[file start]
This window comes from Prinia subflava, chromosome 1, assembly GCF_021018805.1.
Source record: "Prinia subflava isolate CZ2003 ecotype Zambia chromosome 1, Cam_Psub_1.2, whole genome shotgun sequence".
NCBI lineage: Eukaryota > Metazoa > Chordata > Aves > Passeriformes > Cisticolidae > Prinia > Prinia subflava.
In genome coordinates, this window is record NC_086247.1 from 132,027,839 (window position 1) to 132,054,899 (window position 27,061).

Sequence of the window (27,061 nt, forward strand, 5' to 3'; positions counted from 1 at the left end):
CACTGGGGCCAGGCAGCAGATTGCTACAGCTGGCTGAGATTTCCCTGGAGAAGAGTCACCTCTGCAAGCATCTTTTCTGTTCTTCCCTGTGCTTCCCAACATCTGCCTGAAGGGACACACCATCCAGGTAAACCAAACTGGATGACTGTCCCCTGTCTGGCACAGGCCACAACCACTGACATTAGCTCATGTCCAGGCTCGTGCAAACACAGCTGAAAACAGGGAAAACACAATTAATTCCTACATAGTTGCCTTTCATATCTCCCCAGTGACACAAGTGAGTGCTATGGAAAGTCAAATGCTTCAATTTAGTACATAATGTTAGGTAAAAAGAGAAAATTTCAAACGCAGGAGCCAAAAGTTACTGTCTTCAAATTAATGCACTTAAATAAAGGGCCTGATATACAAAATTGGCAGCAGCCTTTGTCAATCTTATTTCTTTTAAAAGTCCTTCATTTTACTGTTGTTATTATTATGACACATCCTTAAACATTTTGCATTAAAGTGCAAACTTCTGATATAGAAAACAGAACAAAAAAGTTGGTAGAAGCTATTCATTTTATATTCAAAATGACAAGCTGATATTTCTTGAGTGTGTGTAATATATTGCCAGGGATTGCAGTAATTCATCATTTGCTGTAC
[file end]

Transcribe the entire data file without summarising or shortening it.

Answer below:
This window comes from Prinia subflava, chromosome 1, assembly GCF_021018805.1.
Source record: "Prinia subflava isolate CZ2003 ecotype Zambia chromosome 1, Cam_Psub_1.2, whole genome shotgun sequence".
NCBI lineage: Eukaryota > Metazoa > Chordata > Aves > Passeriformes > Cisticolidae > Prinia > Prinia subflava.
In genome coordinates, this window is record NC_086247.1 from 132,027,839 (window position 1) to 132,054,899 (window position 27,061).

Sequence of the window (27,061 nt, forward strand, 5' to 3'; positions counted from 1 at the left end):
CACTGGGGCCAGGCAGCAGATTGCTACAGCTGGCTGAGATTTCCCTGGAGAAGAGTCACCTCTGCAAGCATCTTTTCTGTTCTTCCCTGTGCTTCCCAACATCTGCCTGAAGGGACACACCATCCAGGTAAACCAAACTGGATGACTGTCCCCTGTCTGGCACAGGCCACAACCACTGACATTAGCTCATGTCCAGGCTCGTGCAAACACAGCTGAAAACAGGGAAAACACAATTAATTCCTACATAGTTGCCTTTCATATCTCCCCAGTGACACAAGTGAGTGCTATGGAAAGTCAAATGCTTCAATTTAGTACATAATGTTAGGTAAAAAGAGAAAATTTCAAACGCAGGAGCCAAAAGTTACTGTCTTCAAATTAATGCACTTAAATAAAGGGCCTGATATACAAAATTGGCAGCAGCCTTTGTCAATCTTATTTCTTTTAAAAGTCCTTCATTTTACTGTTGTTATTATTATGACACATCCTTAAACATTTTGCATTAAAGTGCAAACTTCTGATATAGAAAACAGAACAAAAAAGTTGGTAGAAGCTATTCATTTTATATTCAAAATGACAAGCTGATATTTCTTGAGTGTGTGTAATATATTGCCAGGGATTGCAGTAATTCATCATTTGCTGTAC